How do you practice self-care when writing about difficult subject matter?
What poets do you identify with, or feel you are grouped with by editors, readers, conference organizers, or educators? What misconceptions do you see about these groupings of poets? Do you feel these groupings can be useful, can be potentially marginalizing or disenfranchising, or can be both?
I have been grouped with experimental writers, white experimental poets mostly, and am trying to ungroup myself—following a crushing year of ostracism and retaliation of various kinds and sorts, after “speaking up” about racism and appropriation in the poetry community. I am still trying to figure out how to make my experience explicit. For now, my first step has been: to de-link. And to orient to writers for whom the experiment is: to live. I identify with poets for whom somatic writing is a political category.
What advice do you have for young and emerging writers, particularly of marginalized identities? What’s the best advice you’ve ever received?
- In what sense is creative writing a form of cultural and institutional revenge?
- Take pristine care of your blood.
- Every day, orient to joy and pleasure. How?
- Scrub your arms up to the elbow with salt then rinse them in cold water.
- Change your clothes and shower when you get home, even if you are tired.
- Let nettle and oatstraw steep in a mason jar and drink the resulting infusion.
- Chelate long-held, chronic trauma, anxiety and fear. It’s time.* I love you. *How?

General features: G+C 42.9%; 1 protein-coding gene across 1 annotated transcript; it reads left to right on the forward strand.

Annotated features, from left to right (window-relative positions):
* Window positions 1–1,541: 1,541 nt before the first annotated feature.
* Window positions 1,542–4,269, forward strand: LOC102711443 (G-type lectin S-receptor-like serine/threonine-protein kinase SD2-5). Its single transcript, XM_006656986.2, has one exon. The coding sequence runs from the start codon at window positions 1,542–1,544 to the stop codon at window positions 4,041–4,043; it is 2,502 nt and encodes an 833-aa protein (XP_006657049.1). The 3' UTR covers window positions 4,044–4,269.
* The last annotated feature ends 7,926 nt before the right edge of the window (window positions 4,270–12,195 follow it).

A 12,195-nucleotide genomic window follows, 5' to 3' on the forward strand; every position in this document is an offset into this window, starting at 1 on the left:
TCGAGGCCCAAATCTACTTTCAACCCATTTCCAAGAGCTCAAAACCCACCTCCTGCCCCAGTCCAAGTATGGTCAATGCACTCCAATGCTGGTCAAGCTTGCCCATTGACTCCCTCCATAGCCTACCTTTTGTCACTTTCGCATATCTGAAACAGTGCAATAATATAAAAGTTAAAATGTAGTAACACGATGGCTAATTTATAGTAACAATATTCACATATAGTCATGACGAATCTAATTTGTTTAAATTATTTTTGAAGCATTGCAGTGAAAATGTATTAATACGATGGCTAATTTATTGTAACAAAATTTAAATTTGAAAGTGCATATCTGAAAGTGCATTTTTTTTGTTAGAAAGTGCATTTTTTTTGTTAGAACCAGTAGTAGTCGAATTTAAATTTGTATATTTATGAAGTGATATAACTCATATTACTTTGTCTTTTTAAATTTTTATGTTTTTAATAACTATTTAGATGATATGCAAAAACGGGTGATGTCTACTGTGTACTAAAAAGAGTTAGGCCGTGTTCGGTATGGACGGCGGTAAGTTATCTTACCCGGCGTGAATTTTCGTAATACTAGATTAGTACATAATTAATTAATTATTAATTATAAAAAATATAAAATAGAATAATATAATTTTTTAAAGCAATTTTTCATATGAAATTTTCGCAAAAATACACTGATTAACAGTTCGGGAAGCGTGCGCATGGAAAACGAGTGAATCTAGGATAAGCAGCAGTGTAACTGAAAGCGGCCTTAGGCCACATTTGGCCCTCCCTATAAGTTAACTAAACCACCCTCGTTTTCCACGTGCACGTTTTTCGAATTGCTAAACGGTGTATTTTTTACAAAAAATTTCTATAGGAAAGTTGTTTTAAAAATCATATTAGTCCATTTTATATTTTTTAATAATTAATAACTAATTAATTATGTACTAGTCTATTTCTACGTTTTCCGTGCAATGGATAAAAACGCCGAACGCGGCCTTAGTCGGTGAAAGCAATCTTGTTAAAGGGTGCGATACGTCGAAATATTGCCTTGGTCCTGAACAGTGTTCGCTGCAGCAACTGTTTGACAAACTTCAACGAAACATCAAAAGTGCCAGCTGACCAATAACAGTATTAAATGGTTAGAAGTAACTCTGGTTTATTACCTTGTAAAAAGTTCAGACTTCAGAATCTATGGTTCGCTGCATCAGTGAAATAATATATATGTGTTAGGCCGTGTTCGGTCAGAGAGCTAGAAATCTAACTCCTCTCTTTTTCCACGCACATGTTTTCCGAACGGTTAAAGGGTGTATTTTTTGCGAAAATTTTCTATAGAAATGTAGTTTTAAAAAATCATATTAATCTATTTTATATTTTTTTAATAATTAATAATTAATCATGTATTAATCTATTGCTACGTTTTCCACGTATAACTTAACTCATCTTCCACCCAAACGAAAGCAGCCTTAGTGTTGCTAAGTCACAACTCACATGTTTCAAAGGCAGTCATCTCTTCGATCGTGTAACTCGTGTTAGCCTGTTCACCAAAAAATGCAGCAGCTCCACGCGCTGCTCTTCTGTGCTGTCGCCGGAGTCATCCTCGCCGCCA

- Remove yourself from situations that cause you distress. How?
- Spend time with your beloveds. Who are your beloveds?
- Drink hot water in the morning.
- Write anyway.
- Write until you reach the edge of something, whether it’s the world, the community you live in, or your skin.
This interview series is conducted with authors from the anthology, Bettering American Poetry 2015. As Bettering’s editors wrote in their call for nominations, “Our efforts will intentionally shift favor so that the literary landscape within this anthology reflects a ranging plurality of voices in American poetry and illuminates the possibilities of sharing space … This anthology represents just one concerted effort to better American poetry, but it is one that we hope will resonate.”
Bettering has sought to delve deeper with the poets selected for the anthology. These questions are composed collectively by the editors, with the belief that the literary community needs a polyphony not only of poems but of poets’ voices.